the existence of increasing to sequence , for which: 1) ; 2) a sequence is increasing to , where for
every ; 3) for all and
every .

Let and for . Clearly, that is a nondecreasing on function. Hence, a function is convex on . For this function we have and for every

i.e. (ii) holds. If for some , then we obtain (i):

This follows from Theorem 5 that , .

**Theorem 6.** *For
an arbitrary entire transcendental function of
infinite order there exists a convex on function
such that **1) ** 2**) for
an unbounded from **the above set of values **
3**) *

**Proof:** We put , .
Since is of infinite order, it follows .
Let be a function constructed for the
function in Theorem 5. Denote . Then . It means that
the function is a convex increasing on half-bounded interval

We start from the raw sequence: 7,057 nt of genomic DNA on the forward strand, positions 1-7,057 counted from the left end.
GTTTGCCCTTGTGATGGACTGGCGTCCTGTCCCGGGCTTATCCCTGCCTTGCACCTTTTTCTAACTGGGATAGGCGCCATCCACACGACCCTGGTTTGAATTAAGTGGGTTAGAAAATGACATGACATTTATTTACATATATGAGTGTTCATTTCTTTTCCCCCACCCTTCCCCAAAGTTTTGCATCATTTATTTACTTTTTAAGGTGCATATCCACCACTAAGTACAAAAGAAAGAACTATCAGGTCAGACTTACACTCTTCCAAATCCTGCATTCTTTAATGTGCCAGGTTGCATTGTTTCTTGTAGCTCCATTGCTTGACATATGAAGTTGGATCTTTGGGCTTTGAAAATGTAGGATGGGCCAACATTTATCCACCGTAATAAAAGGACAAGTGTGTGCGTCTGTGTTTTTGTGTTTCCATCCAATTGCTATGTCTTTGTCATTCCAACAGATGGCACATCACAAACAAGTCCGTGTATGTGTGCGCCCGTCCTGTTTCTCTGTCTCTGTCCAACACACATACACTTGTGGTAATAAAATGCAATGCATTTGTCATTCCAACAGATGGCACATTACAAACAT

, where . We
put for and for . By Theorem 5
assumptions 1) and 2) hold. We also obtain . Therefore, 3) is true.

Let where is chosen such that

**Theorem 7.** *For
an arbitrary entire transcendental function of
infinite order there exists a strictly increasing positive unbounded and
continuously differentiable function on with And
if where then *

**Proof:** In view of Theorem 6
we choose where is
an inverse function to Then It is obvious that the function is a strictly increasing positive unbounded and Besides, is a
continuously differentiable function except for the
points of discontinuity of We
estimate a logarithmic derivative of :

where as It implies that .

6. Conclusions

Note that a concept of the bounded -index in a direction has a few advantages in the comparison with traditional approaches to study the properties of entire solutions of differential equations. In particular, if an entire solution has a bounded index, then it immediately yields its growth estimates, a uniform in a some sense distribution of its zeros, a certain regular behavior of the solution, etc.

References